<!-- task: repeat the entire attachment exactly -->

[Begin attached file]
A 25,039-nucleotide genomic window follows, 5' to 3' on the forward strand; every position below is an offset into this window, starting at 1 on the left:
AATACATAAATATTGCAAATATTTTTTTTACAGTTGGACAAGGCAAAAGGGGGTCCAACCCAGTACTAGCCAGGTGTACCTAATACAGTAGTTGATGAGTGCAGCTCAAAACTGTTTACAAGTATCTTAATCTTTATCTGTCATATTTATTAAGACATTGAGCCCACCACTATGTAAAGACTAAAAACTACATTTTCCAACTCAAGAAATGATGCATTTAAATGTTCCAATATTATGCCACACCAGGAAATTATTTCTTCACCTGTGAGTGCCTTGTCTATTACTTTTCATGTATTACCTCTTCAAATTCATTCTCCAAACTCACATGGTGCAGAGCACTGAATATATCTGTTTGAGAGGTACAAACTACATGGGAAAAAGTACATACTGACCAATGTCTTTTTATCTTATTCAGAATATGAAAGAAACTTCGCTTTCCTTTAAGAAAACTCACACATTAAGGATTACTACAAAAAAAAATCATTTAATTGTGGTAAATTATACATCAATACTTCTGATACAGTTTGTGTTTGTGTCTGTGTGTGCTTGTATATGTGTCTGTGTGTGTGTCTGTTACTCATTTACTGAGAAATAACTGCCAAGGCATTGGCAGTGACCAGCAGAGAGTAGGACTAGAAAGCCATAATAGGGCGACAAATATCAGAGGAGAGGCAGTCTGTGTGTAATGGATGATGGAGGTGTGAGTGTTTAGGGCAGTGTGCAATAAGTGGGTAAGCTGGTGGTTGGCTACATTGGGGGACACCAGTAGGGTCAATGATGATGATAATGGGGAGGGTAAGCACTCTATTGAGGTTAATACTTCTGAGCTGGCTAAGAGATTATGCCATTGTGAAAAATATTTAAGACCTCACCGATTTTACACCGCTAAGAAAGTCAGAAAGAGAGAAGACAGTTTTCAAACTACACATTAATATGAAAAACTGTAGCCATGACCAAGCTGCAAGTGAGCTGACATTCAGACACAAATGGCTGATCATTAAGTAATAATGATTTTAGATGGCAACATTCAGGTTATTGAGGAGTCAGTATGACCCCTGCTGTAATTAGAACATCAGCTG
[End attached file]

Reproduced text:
A 25,039-nucleotide genomic window follows, 5' to 3' on the forward strand; every position below is an offset into this window, starting at 1 on the left:
AATACATAAATATTGCAAATATTTTTTTTACAGTTGGACAAGGCAAAAGGGGGTCCAACCCAGTACTAGCCAGGTGTACCTAATACAGTAGTTGATGAGTGCAGCTCAAAACTGTTTACAAGTATCTTAATCTTTATCTGTCATATTTATTAAGACATTGAGCCCACCACTATGTAAAGACTAAAAACTACATTTTCCAACTCAAGAAATGATGCATTTAAATGTTCCAATATTATGCCACACCAGGAAATTATTTCTTCACCTGTGAGTGCCTTGTCTATTACTTTTCATGTATTACCTCTTCAAATTCATTCTCCAAACTCACATGGTGCAGAGCACTGAATATATCTGTTTGAGAGGTACAAACTACATGGGAAAAAGTACATACTGACCAATGTCTTTTTATCTTATTCAGAATATGAAAGAAACTTCGCTTTCCTTTAAGAAAACTCACACATTAAGGATTACTACAAAAAAAAATCATTTAATTGTGGTAAATTATACATCAATACTTCTGATACAGTTTGTGTTTGTGTCTGTGTGTGCTTGTATATGTGTCTGTGTGTGTGTCTGTTACTCATTTACTGAGAAATAACTGCCAAGGCATTGGCAGTGACCAGCAGAGAGTAGGACTAGAAAGCCATAATAGGGCGACAAATATCAGAGGAGAGGCAGTCTGTGTGTAATGGATGATGGAGGTGTGAGTGTTTAGGGCAGTGTGCAATAAGTGGGTAAGCTGGTGGTTGGCTACATTGGGGGACACCAGTAGGGTCAATGATGATGATAATGGGGAGGGTAAGCACTCTATTGAGGTTAATACTTCTGAGCTGGCTAAGAGATTATGCCATTGTGAAAAATATTTAAGACCTCACCGATTTTACACCGCTAAGAAAGTCAGAAAGAGAGAAGACAGTTTTCAAACTACACATTAATATGAAAAACTGTAGCCATGACCAAGCTGCAAGTGAGCTGACATTCAGACACAAATGGCTGATCATTAAGTAATAATGATTTTAGATGGCAACATTCAGGTTATTGAGGAGTCAGTATGACCCCTGCTGTAATTAGAACATCAGCTG